More and more young people are involving their parents in the workplace. Should you accommodate this?
According to The Wall Street Journal, some millennials (those people born between 1981 and the early 2000s) have started taking their parents along to job interviews. This practice is more prevalent in the Far East but nearly ten percent of U.S. job applicants may feel this need of reinforcement. As a business owner, what would you do if a potential hire walked in with mom or dad?
One perspective would be that the parent shows you what the child will become. Entrepreneurs famously have entrepreneurial children; so if you see before you a driven, creative, free thinking college graduate with business owners as parents, you can be pretty sure the young potential hire will bring to work a fairly pragmatic understanding of what a successful company needs. Equally, if the parents are deeply conventional and skeptical of a private company, you can't but recognize your candidate might get a tough ride at home. Families share a lot of values so if you are hiring for attitude, parental presence may tell you a lot.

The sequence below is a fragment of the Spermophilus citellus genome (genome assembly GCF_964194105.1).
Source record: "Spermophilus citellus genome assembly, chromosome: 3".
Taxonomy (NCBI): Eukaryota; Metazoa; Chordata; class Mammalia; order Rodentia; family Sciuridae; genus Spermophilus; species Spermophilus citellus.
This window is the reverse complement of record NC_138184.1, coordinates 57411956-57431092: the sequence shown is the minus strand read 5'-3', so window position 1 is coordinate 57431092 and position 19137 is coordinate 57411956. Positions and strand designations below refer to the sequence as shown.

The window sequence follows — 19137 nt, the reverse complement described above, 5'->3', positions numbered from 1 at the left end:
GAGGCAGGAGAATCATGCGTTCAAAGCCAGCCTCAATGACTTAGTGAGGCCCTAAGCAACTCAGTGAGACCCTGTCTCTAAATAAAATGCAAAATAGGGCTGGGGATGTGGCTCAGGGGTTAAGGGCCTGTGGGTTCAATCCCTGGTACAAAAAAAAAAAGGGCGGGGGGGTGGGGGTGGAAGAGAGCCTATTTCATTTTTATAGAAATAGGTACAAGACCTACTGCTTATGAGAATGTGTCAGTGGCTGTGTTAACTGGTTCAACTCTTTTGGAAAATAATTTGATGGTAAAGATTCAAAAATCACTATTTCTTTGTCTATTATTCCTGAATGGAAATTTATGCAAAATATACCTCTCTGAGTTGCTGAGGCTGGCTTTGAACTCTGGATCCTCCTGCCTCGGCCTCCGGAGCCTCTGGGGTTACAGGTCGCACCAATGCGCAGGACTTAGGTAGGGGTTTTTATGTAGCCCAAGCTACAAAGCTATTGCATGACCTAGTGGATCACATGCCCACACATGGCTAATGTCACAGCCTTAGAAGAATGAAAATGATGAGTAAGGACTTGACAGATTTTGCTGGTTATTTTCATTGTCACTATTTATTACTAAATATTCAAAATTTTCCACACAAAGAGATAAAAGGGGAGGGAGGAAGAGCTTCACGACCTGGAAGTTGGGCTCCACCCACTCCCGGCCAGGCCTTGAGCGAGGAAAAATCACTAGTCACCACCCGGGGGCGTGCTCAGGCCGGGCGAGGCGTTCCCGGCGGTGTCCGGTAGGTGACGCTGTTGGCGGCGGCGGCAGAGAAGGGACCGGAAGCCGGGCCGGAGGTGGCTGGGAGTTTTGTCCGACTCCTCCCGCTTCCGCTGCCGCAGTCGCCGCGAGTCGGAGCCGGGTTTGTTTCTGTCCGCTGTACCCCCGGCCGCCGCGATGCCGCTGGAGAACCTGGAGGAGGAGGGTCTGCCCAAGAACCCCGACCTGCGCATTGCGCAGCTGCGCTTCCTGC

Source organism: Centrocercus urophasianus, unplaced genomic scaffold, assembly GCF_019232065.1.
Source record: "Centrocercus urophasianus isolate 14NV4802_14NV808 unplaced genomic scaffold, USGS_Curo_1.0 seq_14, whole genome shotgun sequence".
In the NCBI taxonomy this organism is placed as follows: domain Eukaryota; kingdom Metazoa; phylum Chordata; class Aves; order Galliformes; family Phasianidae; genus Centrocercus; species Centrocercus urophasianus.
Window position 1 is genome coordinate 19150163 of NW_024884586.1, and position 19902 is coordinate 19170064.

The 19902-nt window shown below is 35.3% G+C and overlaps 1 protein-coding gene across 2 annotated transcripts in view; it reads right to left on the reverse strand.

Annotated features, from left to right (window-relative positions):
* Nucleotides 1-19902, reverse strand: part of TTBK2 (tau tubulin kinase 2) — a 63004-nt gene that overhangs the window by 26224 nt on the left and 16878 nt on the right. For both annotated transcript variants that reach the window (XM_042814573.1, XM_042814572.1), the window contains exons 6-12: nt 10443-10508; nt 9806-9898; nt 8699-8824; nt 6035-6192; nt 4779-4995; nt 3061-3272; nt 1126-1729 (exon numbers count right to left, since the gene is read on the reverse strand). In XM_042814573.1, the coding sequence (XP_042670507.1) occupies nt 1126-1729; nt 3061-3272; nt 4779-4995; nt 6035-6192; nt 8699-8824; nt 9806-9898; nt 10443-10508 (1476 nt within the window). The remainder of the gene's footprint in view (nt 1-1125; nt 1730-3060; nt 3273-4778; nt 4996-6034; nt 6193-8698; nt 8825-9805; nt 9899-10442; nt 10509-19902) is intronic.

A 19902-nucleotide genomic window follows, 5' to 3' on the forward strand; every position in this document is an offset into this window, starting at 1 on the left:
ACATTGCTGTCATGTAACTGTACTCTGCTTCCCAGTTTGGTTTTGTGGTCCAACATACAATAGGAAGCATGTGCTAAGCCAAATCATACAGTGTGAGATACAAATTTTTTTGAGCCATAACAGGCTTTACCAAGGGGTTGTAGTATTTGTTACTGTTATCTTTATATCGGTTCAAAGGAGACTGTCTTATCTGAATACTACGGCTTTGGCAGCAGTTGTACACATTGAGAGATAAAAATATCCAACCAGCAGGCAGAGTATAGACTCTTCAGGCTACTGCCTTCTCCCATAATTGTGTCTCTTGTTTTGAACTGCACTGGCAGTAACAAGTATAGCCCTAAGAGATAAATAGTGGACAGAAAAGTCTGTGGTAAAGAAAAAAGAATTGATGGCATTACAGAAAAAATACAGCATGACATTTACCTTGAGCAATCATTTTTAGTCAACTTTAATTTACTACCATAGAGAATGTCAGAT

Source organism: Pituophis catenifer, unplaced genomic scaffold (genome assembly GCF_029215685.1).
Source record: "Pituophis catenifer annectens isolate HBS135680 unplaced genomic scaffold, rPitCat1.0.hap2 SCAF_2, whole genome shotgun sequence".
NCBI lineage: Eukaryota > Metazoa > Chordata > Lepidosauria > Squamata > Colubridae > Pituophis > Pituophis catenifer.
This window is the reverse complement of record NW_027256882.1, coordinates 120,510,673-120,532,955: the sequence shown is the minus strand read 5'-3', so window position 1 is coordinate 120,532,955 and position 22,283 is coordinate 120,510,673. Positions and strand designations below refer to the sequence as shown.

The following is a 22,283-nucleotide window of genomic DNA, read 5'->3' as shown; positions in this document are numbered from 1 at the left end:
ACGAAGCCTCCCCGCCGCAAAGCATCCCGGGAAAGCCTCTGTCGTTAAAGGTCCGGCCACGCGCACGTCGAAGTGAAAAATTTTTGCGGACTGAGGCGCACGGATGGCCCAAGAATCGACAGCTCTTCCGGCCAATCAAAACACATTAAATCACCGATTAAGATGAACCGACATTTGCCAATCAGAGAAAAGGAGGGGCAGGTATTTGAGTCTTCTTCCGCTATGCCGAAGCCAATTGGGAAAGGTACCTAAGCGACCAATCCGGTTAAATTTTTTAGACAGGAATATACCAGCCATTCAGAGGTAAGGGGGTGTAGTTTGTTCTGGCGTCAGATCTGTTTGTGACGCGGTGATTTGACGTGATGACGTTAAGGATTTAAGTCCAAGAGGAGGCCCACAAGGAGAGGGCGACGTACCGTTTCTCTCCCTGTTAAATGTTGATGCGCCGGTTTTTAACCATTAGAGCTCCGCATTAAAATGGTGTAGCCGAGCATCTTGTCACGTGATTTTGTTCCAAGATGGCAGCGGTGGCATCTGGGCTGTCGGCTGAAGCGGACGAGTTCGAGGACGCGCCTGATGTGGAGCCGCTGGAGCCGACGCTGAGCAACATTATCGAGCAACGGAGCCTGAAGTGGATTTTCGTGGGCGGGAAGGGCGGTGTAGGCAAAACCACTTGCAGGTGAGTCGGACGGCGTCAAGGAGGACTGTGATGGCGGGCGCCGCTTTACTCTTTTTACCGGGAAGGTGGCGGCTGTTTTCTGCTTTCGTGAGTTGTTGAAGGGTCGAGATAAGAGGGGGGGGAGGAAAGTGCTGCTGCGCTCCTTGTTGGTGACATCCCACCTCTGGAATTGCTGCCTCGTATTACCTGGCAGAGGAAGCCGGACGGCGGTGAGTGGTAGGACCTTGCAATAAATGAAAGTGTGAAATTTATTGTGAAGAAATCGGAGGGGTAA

Or Questions Arise
On the other hand, you have to ask: how grown up is the graduate who can't come to work alone? Many of my best hires had been working since they were in their early teens. They had enough work experience under their belts to know how to behave and had done enough dreary jobs to know they'd have to work hard to get promoted. I have always prized initiative and independent thinking--and I'd find it hard to see that in a candidate with mom or dad nearby.
There's another problem with bringing parents along. It is notoriously difficult getting people to be frank in interviews. Most candidates want to tell you what they think you want to hear. If, at the same time, they're also working hard not to disabuse their parents of certain hopes and dreams, your chances of honest insight are reduced. And they're low enough already.
I have helped my kids negotiate their pay and conditions. But I do that in the background, not in the interview. I define my success as a parent by my childrens' ability to thrive without me. If they can't fend for themselves in a job interview, I think I've failed. And so have they.